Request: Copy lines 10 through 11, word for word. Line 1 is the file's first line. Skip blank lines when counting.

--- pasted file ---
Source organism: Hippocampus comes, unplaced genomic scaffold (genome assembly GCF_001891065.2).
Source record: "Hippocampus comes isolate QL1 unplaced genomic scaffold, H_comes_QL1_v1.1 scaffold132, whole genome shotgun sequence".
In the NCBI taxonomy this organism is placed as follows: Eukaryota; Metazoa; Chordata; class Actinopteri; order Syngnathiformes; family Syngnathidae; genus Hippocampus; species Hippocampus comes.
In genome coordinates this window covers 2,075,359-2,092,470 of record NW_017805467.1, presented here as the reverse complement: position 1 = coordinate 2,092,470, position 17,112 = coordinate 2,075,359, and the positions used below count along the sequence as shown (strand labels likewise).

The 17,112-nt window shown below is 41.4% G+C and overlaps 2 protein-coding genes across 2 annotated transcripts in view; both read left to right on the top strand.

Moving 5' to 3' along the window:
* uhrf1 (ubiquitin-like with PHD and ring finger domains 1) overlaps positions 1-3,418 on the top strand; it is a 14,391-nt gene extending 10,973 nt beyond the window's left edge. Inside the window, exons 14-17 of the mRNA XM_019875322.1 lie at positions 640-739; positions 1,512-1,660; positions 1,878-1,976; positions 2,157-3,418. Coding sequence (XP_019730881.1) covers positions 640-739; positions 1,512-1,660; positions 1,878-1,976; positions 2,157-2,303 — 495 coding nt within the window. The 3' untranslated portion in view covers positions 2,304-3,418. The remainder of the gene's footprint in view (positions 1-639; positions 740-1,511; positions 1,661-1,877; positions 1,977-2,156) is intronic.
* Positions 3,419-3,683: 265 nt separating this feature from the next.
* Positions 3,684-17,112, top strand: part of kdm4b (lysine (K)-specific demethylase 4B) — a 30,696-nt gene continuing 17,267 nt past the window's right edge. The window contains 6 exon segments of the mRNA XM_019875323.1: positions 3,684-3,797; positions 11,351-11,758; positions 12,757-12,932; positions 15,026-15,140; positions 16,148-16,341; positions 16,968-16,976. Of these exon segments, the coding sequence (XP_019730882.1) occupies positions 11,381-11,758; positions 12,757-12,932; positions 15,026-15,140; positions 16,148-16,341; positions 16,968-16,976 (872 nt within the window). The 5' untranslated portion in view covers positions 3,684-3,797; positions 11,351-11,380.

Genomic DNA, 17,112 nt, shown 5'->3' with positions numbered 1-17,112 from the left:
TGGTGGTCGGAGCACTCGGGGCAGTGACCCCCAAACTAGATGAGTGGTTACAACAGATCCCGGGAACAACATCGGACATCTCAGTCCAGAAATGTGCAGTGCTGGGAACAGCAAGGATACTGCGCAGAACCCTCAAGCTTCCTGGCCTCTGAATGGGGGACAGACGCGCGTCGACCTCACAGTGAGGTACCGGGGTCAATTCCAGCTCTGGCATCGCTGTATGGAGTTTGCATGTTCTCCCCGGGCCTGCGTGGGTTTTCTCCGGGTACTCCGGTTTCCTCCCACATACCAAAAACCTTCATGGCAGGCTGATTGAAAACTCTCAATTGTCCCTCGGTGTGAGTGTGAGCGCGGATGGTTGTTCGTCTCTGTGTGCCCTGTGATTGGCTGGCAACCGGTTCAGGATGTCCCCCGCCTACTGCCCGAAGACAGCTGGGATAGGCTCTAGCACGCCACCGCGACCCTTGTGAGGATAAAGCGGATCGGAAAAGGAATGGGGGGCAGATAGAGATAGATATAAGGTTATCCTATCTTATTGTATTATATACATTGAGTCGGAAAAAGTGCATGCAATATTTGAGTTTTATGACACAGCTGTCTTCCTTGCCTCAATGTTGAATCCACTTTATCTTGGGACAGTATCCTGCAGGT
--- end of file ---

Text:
Genomic DNA, 17,112 nt, shown 5'->3' with positions numbered 1-17,112 from the left:
TGGTGGTCGGAGCACTCGGGGCAGTGACCCCCAAACTAGATGAGTGGTTACAACAGATCCCGGGAACAACATCGGACATCTCAGTCCAGAAATGTGCAGTGCTGGGAACAGCAAGGATACTGCGCAGAACCCTCAAGCTTCCTGGCCTCTGAATGGGGGACAGACGCGCGTCGACCTCACAGTGAGGTACCGGGGTCAATTCCAGCTCTGGCATCGCTGTATGGAGTTTGCATGTTCTCCCCGGGCCTGCGTGGGTTTTCTCCGGGTACTCCGGTTTCCTCCCACATACCAAAAACCTTCATGGCAGGCTGATTGAAAACTCTCAATTGTCCCTCGGTGTGAGTGTGAGCGCGGATGGTTGTTCGTCTCTGTGTGCCCTGTGATTGGCTGGCAACCGGTTCAGGATGTCCCCCGCCTACTGCCCGAAGACAGCTGGGATAGGCTCTAGCACGCCACCGCGACCCTTGTGAGGATAAAGCGGATCGGAAAAGGAATGGGGGGCAGATAGAGATAGATATAAGGTTATCCTATCTTATTGTATTATATACATTGAGTCGGAAAAAGTGCATGCAATATTTGAGTTTTATGACACAGCTGTCTTCCTTGCCTCAATGTTGAATCCACTTTATCTTGGGACAGTATCCTGCAGGT